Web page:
How many calories do you burn when you walk?

The calories you burn while walking depend on two factors: your weight and the distance you walk.

Ideal for people of all ages, walking is kinder to your joints and most people can comfortably walk for a longer period of time than if they were going for a run.

Also remember, the heavier you are, the more calories you will burn doing any activity, even sedentary ones.

Based on your weight in pounds and walking at a speed of 3 miles per hour (20 minute mile), you burn calories at the following rates:

130 to 140 pounds: 3.5 calories burned per minute or 70 calories per mile

145 to 155 pounds – 4.0 calories burned per minute or 80 calories per mile

160 to 170 pounds – 4.5 calories burned per minute or 90 calories per mile

175 to 185 pounds – 5.0 calories burned per minute or 100 calories per mile

190 to 200 pounds – 5.5 calories burned per minute or 110 calories per mile

205 to 215 pounds – 6.0 calories burned per minute or 120 calories per mile

So, for example, if you weigh 150 pounds and walk at an average speed of 3 miles per hour, you burn about 4 calories per minute. Walking 30 minutes a day 5 days a week burns 120 calories a day and 600 calories a week.

If you fall outside this range, add or subtract 0.5 calories for every 10 pounds. For example, if you weigh 235 pounds and walk 3 miles per hour, you will burn 7 calories per minute. Walking 30 minutes a day 5 days a week burns 1,050 calories a week.

Expressed as calories burned per mile from walking:

weight in pounds 100 120 140 160 180 200 220 250 275 300 pounds

2.0 miles per hour 57 68 80 91 102 114 125 142 156 170

2.5 miles per hour 55 65 76 87 98 109 120 136 150 164

3.0 miles per hour 53 64 74 85 95 106 117 133 146 159

3.5 miles per hour 52 62 73 83 94 104 114 130 143 156

4.0 miles per hour 57 68 80 91 102 114 125 142 156 170

4.5 miles per hour 64 76 89 102 115 127 140 159 175 191

5.0 miles per hour 73 87 102 116 131 145 160 182 200 218

If you work with metrics:

2.0 miles = 3.2 kilometers

2.5 miles = 4.0 kilometers

3.0 miles = 4.8 kilometers

3.5 miles = 5.6 kilometers

4.0 miles = 6.4 kilometers

4.5 miles = 7.2 kilometers

5.0 miles = 8.0 kilometers

Walking 3.0 miles per hour is known as a 20 minute mile

Walking 3.5 miles per hour is known as a 17-minute mile

Walking 4.0 miles per hour is known as a 15 minute mile

Walking 4.5 miles per hour is known as a 13-minute mile.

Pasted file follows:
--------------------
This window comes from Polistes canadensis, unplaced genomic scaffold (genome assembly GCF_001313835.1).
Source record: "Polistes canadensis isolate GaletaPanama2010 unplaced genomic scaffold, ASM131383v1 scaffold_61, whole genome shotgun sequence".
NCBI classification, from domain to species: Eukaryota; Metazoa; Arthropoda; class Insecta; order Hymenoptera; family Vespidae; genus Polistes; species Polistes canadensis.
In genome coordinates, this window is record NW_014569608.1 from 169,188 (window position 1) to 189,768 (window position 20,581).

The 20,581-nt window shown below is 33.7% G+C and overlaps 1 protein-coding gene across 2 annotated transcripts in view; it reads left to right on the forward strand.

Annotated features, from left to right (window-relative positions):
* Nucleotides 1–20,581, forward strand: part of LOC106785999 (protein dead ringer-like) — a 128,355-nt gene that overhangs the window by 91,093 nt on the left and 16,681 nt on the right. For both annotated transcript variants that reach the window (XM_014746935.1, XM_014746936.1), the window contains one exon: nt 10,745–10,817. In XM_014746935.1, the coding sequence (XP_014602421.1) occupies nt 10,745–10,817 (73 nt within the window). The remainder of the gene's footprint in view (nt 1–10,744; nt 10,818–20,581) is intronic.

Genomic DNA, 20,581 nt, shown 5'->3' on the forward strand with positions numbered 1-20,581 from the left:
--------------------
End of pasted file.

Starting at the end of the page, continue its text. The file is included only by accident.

The reason you burn more calories per mile at very low speeds, “walking in the museum,” is because with each step you stop and start without momentum propelling you forward. At the other end of the spectrum, walking at very high speeds of 4.5 miles per hour using a running step and arm movement puts more muscle groups into play, causing you to burn extra calories with each step.

When you start out and want to burn as many calories as possible, gradually walk more, instead of walking faster.

When you feel ready to work on your speed, for optimal fat burning, walk for 30 minutes at a pace where your breathing is noticeable but you can carry on a conversation in complete sentences. This would be 60% to 70% of your maximum heart rate.

If you want to increase your pace even more, learn to walk in races. The unusual gait allows you to walk at speeds in excess of 5 miles per hour, building well-shaped muscles (especially your glutes and legs), which causes you to burn more calories even when resting.

Many people, including cardiologists, say they burn the same number of calories running a distance as walking; the only difference is that the runner would do it in less time than the walker.

Runner’s World reports differently. They say that according to their tests, running is more difficult and burns more calories than walking at speeds less than 12 minutes per mile. But at 5 miles per hour and faster, walking burns more calories than running. The reason for this is likely because walking at very fast speeds forces your body to move in an inefficient and unnatural way, increasing your heart rate, oxygen consumption, and burning calories.

Whichever option you choose, walking is a great form of exercise. Do it regularly, most days if possible.

Both obesity and inactivity are growing problems. Walking five or six days a week improves your aerobic condition, strengthens your bones, helps fight disease, improves your psychological well-being, reduces stress, increases your metabolism, strengthens your muscles, increases your flexibility, improves your respiratory function and helps your concentration and memory.

Regardless of your weight and age, when walking becomes a habit, it clearly improves the quality of your life.

Leave a Reply

Your email address will not be published. Required fields are marked *